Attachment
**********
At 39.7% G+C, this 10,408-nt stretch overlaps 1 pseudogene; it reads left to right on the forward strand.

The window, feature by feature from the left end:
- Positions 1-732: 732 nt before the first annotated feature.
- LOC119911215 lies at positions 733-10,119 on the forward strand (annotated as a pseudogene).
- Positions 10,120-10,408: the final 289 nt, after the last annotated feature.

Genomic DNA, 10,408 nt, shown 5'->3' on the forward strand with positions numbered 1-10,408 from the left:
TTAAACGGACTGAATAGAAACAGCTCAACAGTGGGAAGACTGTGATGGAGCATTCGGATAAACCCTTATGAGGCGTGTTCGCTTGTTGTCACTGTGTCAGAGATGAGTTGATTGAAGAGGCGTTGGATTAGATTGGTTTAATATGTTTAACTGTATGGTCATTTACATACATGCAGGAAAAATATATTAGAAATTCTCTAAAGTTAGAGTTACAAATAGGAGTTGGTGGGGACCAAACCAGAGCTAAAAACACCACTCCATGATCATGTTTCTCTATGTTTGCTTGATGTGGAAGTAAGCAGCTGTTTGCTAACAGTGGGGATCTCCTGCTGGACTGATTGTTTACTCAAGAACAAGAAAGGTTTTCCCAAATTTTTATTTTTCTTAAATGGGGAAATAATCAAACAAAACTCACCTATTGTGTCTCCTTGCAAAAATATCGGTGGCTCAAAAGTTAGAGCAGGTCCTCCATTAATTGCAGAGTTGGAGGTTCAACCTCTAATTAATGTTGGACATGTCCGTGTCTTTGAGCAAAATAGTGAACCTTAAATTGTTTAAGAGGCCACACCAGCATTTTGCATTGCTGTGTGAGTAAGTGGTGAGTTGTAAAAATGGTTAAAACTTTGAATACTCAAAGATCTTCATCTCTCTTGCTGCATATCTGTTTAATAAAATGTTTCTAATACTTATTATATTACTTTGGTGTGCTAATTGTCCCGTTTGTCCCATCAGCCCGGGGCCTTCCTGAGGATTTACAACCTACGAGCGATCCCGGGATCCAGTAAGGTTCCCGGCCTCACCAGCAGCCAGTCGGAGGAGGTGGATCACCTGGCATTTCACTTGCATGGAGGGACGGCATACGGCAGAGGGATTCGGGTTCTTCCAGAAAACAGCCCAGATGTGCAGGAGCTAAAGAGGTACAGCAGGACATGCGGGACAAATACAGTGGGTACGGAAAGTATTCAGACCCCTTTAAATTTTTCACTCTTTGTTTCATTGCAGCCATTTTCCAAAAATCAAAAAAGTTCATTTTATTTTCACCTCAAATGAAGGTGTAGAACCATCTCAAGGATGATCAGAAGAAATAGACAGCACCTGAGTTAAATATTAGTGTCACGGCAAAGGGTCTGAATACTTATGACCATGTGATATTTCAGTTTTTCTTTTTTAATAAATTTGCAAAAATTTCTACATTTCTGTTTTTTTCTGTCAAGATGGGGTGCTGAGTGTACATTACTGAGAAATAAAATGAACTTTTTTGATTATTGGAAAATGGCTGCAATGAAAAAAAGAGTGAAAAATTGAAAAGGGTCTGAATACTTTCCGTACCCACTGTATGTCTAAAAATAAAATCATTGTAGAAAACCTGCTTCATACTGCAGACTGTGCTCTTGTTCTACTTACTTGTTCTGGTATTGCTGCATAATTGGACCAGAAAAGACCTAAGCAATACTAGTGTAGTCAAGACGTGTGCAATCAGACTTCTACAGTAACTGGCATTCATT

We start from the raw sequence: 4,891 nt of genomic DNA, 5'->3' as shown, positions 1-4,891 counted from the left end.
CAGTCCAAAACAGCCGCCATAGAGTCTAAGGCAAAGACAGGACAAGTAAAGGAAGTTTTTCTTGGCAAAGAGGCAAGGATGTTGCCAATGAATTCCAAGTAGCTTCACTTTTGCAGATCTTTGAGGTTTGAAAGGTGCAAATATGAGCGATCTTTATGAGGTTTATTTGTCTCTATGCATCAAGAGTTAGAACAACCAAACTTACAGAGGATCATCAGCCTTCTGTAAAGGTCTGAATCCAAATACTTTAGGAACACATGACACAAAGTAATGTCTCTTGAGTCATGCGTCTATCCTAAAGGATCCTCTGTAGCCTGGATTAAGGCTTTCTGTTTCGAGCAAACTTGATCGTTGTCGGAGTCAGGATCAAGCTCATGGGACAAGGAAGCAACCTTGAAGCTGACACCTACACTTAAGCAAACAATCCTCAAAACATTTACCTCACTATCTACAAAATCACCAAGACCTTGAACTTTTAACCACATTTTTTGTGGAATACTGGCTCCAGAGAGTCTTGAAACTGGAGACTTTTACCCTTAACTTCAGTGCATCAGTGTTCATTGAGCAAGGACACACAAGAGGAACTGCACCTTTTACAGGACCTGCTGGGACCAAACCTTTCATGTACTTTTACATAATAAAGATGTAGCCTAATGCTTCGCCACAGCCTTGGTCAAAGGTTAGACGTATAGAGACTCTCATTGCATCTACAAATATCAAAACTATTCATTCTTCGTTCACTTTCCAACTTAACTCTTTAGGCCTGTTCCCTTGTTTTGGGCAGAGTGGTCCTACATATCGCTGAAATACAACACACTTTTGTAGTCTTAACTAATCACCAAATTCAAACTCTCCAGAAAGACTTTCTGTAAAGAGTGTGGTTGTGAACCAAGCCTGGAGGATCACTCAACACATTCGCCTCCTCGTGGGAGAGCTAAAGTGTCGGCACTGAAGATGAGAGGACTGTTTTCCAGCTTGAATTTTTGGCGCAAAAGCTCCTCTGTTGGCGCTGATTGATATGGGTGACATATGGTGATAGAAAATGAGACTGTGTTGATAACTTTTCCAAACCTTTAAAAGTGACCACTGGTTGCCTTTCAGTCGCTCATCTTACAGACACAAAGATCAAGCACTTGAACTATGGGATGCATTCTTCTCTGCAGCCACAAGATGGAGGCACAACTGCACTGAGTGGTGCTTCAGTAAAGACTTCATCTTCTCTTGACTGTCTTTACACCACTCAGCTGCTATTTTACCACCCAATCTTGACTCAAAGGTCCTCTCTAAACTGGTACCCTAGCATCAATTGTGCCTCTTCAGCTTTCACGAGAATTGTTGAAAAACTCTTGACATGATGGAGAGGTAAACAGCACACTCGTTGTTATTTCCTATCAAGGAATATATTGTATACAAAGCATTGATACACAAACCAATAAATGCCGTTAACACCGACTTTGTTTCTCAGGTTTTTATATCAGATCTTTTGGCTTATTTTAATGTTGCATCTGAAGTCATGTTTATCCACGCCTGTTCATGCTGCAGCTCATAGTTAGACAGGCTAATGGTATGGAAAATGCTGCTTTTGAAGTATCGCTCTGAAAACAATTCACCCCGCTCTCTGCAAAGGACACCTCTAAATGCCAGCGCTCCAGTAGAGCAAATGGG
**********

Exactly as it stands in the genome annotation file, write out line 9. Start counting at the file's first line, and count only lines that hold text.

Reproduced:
CAGTCCAAAACAGCCGCCATAGAGTCTAAGGCAAAGACAGGACAAGTAAAGGAAGTTTTTCTTGGCAAAGAGGCAAGGATGTTGCCAATGAATTCCAAGTAGCTTCACTTTTGCAGATCTTTGAGGTTTGAAAGGTGCAAATATGAGCGATCTTTATGAGGTTTATTTGTCTCTATGCATCAAGAGTTAGAACAACCAAACTTACAGAGGATCATCAGCCTTCTGTAAAGGTCTGAATCCAAATACTTTAGGAACACATGACACAAAGTAATGTCTCTTGAGTCATGCGTCTATCCTAAAGGATCCTCTGTAGCCTGGATTAAGGCTTTCTGTTTCGAGCAAACTTGATCGTTGTCGGAGTCAGGATCAAGCTCATGGGACAAGGAAGCAACCTTGAAGCTGACACCTACACTTAAGCAAACAATCCTCAAAACATTTACCTCACTATCTACAAAATCACCAAGACCTTGAACTTTTAACCACATTTTTTGTGGAATACTGGCTCCAGAGAGTCTTGAAACTGGAGACTTTTACCCTTAACTTCAGTGCATCAGTGTTCATTGAGCAAGGACACACAAGAGGAACTGCACCTTTTACAGGACCTGCTGGGACCAAACCTTTCATGTACTTTTACATAATAAAGATGTAGCCTAATGCTTCGCCACAGCCTTGGTCAAAGGTTAGACGTATAGAGACTCTCATTGCATCTACAAATATCAAAACTATTCATTCTTCGTTCACTTTCCAACTTAACTCTTTAGGCCTGTTCCCTTGTTTTGGGCAGAGTGGTCCTACATATCGCTGAAATACAACACACTTTTGTAGTCTTAACTAATCACCAAATTCAAACTCTCCAGAAAGACTTTCTGTAAAGAGTGTGGTTGTGAACCAAGCCTGGAGGATCACTCAACACATTCGCCTCCTCGTGGGAGAGCTAAAGTGTCGGCACTGAAGATGAGAGGACTGTTTTCCAGCTTGAATTTTTGGCGCAAAAGCTCCTCTGTTGGCGCTGATTGATATGGGTGACATATGGTGATAGAAAATGAGACTGTGTTGATAACTTTTCCAAACCTTTAAAAGTGACCACTGGTTGCCTTTCAGTCGCTCATCTTACAGACACAAAGATCAAGCACTTGAACTATGGGATGCATTCTTCTCTGCAGCCACAAGATGGAGGCACAACTGCACTGAGTGGTGCTTCAGTAAAGACTTCATCTTCTCTTGACTGTCTTTACACCACTCAGCTGCTATTTTACCACCCAATCTTGACTCAAAGGTCCTCTCTAAACTGGTACCCTAGCATCAATTGTGCCTCTTCAGCTTTCACGAGAATTGTTGAAAAACTCTTGACATGATGGAGAGGTAAACAGCACACTCGTTGTTATTTCCTATCAAGGAATATATTGTATACAAAGCATTGATACACAAACCAATAAATGCCGTTAACACCGACTTTGTTTCTCAGGTTTTTATATCAGATCTTTTGGCTTATTTTAATGTTGCATCTGAAGTCATGTTTATCCACGCCTGTTCATGCTGCAGCTCATAGTTAGACAGGCTAATGGTATGGAAAATGCTGCTTTTGAAGTATCGCTCTGAAAACAATTCACCCCGCTCTCTGCAAAGGACACCTCTAAATGCCAGCGCTCCAGTAGAGCAAATGGG